Two police guilty of murder

Two policemen, one of whom said he believed he had been acting against African National Congress members, were yesterday found guilty of two counts of murder and one of attempted murder in the Rand Supreme Court. Passing judgement before a packed court, Mr Justice Irving Steyn found Sergeant Robert van der Merwe and Captain Jack La Grange guilty of the murders of Bernie Ogle and Peter Godfrey Pillay, and of the attempted murder of Ernest Malakoane. Sentence is due to be passed today.

Judge Steyn said La Grange's claim that he had nothing to do with the shootings was not just doubtful but completely false. La Grange, commanding officer of the East Rand Murder and Robbery Squad had told the court Van der Merwe was nicknamed "Wonder Wereld" as he seemed to be living in a world of fantasy, with himself (La Grange) as a central figure. Throughout the three-and-a-half week trial, La Grange said he had not been involved in any of the three shootings.

Van der Merwe, a member of the Brixton Murder and Robbery Squad, had admitted to shooting Malakoane and the deceased. All that remained in doubt, Judge Steyn said, were his reasons for doing it. Earlier Van der Merwe told the court La Grange had said Ogle, Pillay and Malakoane were drug dealers, arms smugglers and involved with the ANC. His feelings towards the ANC, he said, were of "pure hatred". He had been inside the Johannesburg Magistrates' Court last year when a bomb went off outside.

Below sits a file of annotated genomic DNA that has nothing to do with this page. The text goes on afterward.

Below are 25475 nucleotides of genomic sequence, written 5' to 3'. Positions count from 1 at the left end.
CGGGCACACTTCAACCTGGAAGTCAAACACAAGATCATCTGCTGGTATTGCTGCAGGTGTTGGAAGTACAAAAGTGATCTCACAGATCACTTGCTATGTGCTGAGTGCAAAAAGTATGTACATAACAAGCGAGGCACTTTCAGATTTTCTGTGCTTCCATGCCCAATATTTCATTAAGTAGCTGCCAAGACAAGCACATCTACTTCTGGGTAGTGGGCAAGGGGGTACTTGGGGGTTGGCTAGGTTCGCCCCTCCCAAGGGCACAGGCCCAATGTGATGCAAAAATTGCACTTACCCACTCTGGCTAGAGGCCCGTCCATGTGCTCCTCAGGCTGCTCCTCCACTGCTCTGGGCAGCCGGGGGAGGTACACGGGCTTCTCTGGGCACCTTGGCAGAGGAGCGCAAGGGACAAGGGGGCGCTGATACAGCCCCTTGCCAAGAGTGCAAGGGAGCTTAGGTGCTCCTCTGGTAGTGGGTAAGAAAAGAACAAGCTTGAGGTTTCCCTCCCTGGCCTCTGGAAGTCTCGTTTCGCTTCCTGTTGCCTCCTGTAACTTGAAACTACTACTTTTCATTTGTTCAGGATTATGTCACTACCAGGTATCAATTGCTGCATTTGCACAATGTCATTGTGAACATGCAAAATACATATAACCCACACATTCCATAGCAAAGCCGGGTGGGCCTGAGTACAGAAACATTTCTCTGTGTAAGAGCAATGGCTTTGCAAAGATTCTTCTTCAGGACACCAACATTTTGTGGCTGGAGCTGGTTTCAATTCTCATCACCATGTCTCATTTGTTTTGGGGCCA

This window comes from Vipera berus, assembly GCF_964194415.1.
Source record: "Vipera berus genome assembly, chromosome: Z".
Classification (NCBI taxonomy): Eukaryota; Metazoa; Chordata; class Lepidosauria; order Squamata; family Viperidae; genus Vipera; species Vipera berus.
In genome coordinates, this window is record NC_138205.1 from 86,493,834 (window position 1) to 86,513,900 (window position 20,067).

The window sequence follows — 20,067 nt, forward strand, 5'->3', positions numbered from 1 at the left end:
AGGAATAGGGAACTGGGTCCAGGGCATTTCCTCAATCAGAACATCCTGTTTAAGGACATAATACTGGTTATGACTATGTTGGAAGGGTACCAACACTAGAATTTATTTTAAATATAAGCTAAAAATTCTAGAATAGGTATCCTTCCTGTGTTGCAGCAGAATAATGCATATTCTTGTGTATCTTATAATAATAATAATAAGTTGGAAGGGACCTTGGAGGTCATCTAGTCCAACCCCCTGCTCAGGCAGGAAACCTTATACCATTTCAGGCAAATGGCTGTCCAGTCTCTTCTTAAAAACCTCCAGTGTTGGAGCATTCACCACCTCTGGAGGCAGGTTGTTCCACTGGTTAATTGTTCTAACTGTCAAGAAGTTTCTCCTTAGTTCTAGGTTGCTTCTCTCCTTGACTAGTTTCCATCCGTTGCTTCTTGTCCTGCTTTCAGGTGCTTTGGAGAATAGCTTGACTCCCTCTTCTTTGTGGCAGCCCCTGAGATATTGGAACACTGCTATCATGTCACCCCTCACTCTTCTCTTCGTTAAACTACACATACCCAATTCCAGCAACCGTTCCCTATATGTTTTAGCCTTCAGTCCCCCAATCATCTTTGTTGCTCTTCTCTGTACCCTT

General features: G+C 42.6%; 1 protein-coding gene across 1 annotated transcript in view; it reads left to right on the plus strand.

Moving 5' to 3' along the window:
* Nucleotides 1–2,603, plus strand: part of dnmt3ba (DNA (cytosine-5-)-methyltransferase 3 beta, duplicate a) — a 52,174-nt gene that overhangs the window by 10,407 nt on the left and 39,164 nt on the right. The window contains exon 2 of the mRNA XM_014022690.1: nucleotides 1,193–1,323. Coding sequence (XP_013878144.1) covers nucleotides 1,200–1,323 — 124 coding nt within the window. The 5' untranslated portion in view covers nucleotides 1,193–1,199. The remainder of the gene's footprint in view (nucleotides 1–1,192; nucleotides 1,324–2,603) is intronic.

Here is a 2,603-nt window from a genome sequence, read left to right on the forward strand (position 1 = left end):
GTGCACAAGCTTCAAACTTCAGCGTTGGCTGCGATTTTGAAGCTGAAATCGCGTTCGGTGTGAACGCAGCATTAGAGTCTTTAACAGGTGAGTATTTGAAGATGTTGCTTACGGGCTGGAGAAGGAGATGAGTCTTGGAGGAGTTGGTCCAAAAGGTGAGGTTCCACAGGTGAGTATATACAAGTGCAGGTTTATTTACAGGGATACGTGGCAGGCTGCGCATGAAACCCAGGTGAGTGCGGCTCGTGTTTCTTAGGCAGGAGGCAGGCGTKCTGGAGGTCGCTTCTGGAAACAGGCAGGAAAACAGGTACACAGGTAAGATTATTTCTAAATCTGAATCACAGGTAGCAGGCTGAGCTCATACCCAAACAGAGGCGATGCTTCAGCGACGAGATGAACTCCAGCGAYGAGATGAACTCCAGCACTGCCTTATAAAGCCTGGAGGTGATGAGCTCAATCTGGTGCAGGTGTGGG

Van der Merwe, who said until he appeared in court he had been expecting to be a state witness, said he knew his actions were "illegal according to the law", but believed he was acting correctly and "in landsbelang" (in the national interest). Van der Merwe said he had acted on orders from La Grange, but believed they were coining from higher up.

He said that on the night of September 28 when he and La Grange met before proceeding to the houses of Ogle and, later, Malakoane, La Grange had said the "order from head office was that two drug dealers with ANC connections and smuggling arms had to be eliminated". He said La Grange had told him the order to kill Pillay had come from a senior policeman, Brigadier Basie Smit. – John Perlman

This article originally appeared in the Weekly Mail.


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